Posted by Kai Knudsen, Senior Physician in Anesthesia & Intensive Care. Sahlgrenska University Hospital.
Antidote for paracetamol poisoning.
Indication: Paracetamol poisoning. Acute liver failure. Poisoning with white (“Destroying Angel” – Amanita Virosa) or lame fly fungus (“Death Cap” – Amanita Phalloides) (amatoxin containing).
In paracetamol poisoning, n-acetylcysteine (NAC) is effective because its metabolite cysteine converts into glutathione which breaks down the reactive metabolite NAPQI of paracetamol. Acetylcysteine should be given if S-paracetamol is above 1000 μmol/l at 4 hours after overdose, > 700 μmol/l at 6 hours and > 350 μmol/l at 10 hours after overdose. In alcoholism, starvation, dehydration, hepatic failure or treatment with enzyme inducing drugs, lower limits should be applied: >650, >450 and >230 μmol/l respectively. If treatment with acetylcysteine begins within 8-10 hours after ingestion, the treatment gives close to 100% protection against liver damage. Then 20 hours of treatment with acetylcsytein will suffice. In case of severe hepatic failure, at least 3 PK-INR at 6 hour intervals should show decreasing values before discontinuation of treatment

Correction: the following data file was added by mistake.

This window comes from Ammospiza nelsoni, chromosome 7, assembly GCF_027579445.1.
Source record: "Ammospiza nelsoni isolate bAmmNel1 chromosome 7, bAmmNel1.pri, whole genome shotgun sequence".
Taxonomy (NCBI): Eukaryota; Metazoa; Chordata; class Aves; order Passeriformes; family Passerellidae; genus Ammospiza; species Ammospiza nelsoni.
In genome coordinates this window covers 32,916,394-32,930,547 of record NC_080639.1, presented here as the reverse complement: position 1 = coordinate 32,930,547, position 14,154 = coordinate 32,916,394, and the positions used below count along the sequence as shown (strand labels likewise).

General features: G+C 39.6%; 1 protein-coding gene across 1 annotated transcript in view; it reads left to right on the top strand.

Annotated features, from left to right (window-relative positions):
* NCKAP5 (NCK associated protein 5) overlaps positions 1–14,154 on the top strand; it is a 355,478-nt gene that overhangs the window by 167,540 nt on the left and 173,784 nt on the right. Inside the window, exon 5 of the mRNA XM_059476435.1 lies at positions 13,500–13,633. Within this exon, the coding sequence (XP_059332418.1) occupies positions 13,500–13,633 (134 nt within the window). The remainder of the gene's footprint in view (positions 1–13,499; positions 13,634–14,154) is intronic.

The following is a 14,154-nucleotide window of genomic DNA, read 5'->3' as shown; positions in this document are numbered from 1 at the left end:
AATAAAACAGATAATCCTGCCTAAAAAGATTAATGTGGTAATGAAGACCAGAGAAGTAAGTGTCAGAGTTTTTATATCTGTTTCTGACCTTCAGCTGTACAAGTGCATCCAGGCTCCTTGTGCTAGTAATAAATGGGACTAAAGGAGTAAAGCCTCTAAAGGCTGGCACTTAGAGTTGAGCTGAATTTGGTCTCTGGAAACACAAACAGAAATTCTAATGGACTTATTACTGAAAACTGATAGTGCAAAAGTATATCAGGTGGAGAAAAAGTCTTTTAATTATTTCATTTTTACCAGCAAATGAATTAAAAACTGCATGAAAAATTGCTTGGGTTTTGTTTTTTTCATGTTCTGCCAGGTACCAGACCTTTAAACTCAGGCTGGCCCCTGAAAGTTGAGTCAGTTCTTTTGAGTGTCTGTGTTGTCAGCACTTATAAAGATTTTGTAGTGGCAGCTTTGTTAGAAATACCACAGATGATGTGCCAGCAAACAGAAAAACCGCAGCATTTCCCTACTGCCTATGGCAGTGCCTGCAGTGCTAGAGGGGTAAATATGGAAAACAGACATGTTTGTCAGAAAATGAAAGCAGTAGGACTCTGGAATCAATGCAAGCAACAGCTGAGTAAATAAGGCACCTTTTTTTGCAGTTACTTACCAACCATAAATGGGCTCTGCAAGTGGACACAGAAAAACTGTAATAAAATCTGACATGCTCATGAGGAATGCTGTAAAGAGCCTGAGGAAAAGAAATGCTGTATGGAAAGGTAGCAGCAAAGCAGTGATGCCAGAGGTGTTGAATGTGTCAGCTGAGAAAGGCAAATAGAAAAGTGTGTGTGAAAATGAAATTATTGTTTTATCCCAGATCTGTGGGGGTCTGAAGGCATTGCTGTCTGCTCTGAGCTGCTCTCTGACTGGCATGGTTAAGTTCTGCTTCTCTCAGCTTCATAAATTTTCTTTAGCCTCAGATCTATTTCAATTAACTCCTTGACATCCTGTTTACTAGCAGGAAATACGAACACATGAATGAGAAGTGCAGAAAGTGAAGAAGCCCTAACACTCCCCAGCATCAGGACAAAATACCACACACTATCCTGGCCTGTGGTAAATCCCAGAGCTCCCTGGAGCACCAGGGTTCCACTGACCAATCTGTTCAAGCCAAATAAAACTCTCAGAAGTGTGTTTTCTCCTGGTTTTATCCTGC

Dosage: Starting dose: 150 mg/kg in 250 ml of sodium chloride is given for 15 minutes iv (1000 ml/h), followed by 50 mg/kg in 500 ml glucose 5% for 4 hours iv (125 ml/h), followed by 100 mg/kg in 1000 ml glucose 5% for 16 hours iv (62 ml/h, 6.25 mg/kg/hour, practical is 75 mg/kg dissolved in 500 ml and given per 12-hour pass).